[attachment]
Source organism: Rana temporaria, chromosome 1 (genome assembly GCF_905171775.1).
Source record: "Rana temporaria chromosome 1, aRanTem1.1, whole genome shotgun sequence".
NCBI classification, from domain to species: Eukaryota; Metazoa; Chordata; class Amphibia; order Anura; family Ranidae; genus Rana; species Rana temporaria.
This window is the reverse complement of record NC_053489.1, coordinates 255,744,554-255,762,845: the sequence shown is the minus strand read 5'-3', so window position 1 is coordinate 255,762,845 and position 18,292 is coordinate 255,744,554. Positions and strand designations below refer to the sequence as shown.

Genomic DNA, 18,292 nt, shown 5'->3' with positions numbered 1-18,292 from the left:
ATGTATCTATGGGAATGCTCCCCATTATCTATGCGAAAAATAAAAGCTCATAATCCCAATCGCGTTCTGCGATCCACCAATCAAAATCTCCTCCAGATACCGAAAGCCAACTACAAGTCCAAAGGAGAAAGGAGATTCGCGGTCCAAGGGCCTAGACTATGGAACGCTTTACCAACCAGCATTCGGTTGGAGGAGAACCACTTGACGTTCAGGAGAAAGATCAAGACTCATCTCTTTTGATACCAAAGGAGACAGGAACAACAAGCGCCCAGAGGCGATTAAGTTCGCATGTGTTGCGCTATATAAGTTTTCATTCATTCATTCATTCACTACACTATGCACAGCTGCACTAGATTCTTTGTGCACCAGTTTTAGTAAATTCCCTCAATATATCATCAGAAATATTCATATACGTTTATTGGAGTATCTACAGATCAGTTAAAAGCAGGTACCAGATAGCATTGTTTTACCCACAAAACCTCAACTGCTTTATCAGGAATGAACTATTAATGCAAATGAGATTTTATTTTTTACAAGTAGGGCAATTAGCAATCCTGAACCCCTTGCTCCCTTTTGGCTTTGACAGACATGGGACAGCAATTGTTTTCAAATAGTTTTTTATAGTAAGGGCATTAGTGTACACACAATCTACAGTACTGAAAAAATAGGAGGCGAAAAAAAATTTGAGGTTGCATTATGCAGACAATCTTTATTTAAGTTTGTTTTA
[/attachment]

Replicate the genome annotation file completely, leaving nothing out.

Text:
Source organism: Rana temporaria, chromosome 1 (genome assembly GCF_905171775.1).
Source record: "Rana temporaria chromosome 1, aRanTem1.1, whole genome shotgun sequence".
NCBI classification, from domain to species: Eukaryota; Metazoa; Chordata; class Amphibia; order Anura; family Ranidae; genus Rana; species Rana temporaria.
This window is the reverse complement of record NC_053489.1, coordinates 255,744,554-255,762,845: the sequence shown is the minus strand read 5'-3', so window position 1 is coordinate 255,762,845 and position 18,292 is coordinate 255,744,554. Positions and strand designations below refer to the sequence as shown.

Genomic DNA, 18,292 nt, shown 5'->3' with positions numbered 1-18,292 from the left:
ATGTATCTATGGGAATGCTCCCCATTATCTATGCGAAAAATAAAAGCTCATAATCCCAATCGCGTTCTGCGATCCACCAATCAAAATCTCCTCCAGATACCGAAAGCCAACTACAAGTCCAAAGGAGAAAGGAGATTCGCGGTCCAAGGGCCTAGACTATGGAACGCTTTACCAACCAGCATTCGGTTGGAGGAGAACCACTTGACGTTCAGGAGAAAGATCAAGACTCATCTCTTTTGATACCAAAGGAGACAGGAACAACAAGCGCCCAGAGGCGATTAAGTTCGCATGTGTTGCGCTATATAAGTTTTCATTCATTCATTCATTCACTACACTATGCACAGCTGCACTAGATTCTTTGTGCACCAGTTTTAGTAAATTCCCTCAATATATCATCAGAAATATTCATATACGTTTATTGGAGTATCTACAGATCAGTTAAAAGCAGGTACCAGATAGCATTGTTTTACCCACAAAACCTCAACTGCTTTATCAGGAATGAACTATTAATGCAAATGAGATTTTATTTTTTACAAGTAGGGCAATTAGCAATCCTGAACCCCTTGCTCCCTTTTGGCTTTGACAGACATGGGACAGCAATTGTTTTCAAATAGTTTTTTATAGTAAGGGCATTAGTGTACACACAATCTACAGTACTGAAAAAATAGGAGGCGAAAAAAAATTTGAGGTTGCATTATGCAGACAATCTTTATTTAAGTTTGTTTTA